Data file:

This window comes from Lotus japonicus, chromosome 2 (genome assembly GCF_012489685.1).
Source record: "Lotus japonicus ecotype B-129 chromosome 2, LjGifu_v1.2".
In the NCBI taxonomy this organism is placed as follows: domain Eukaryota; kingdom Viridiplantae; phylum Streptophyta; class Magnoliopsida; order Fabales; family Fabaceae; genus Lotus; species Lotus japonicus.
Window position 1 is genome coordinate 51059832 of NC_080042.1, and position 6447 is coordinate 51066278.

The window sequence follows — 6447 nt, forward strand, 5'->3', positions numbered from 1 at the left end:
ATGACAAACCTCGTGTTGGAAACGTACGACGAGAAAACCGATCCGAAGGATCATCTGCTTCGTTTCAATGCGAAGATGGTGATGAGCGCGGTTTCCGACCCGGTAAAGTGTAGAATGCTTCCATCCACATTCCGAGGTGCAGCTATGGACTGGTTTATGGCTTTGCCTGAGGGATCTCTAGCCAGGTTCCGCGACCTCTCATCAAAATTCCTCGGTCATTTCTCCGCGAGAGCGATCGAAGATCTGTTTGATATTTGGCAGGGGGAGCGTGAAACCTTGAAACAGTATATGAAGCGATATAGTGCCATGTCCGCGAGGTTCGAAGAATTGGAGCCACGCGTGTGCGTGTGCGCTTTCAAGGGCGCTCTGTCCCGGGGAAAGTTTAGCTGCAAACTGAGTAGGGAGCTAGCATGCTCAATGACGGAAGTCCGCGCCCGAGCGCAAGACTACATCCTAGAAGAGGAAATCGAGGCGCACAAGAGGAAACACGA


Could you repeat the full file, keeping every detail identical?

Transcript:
This window comes from Lotus japonicus, chromosome 2 (genome assembly GCF_012489685.1).
Source record: "Lotus japonicus ecotype B-129 chromosome 2, LjGifu_v1.2".
In the NCBI taxonomy this organism is placed as follows: domain Eukaryota; kingdom Viridiplantae; phylum Streptophyta; class Magnoliopsida; order Fabales; family Fabaceae; genus Lotus; species Lotus japonicus.
Window position 1 is genome coordinate 51059832 of NC_080042.1, and position 6447 is coordinate 51066278.

The window sequence follows — 6447 nt, forward strand, 5'->3', positions numbered from 1 at the left end:
ATGACAAACCTCGTGTTGGAAACGTACGACGAGAAAACCGATCCGAAGGATCATCTGCTTCGTTTCAATGCGAAGATGGTGATGAGCGCGGTTTCCGACCCGGTAAAGTGTAGAATGCTTCCATCCACATTCCGAGGTGCAGCTATGGACTGGTTTATGGCTTTGCCTGAGGGATCTCTAGCCAGGTTCCGCGACCTCTCATCAAAATTCCTCGGTCATTTCTCCGCGAGAGCGATCGAAGATCTGTTTGATATTTGGCAGGGGGAGCGTGAAACCTTGAAACAGTATATGAAGCGATATAGTGCCATGTCCGCGAGGTTCGAAGAATTGGAGCCACGCGTGTGCGTGTGCGCTTTCAAGGGCGCTCTGTCCCGGGGAAAGTTTAGCTGCAAACTGAGTAGGGAGCTAGCATGCTCAATGACGGAAGTCCGCGCCCGAGCGCAAGACTACATCCTAGAAGAGGAAATCGAGGCGCACAAGAGGAAACACGA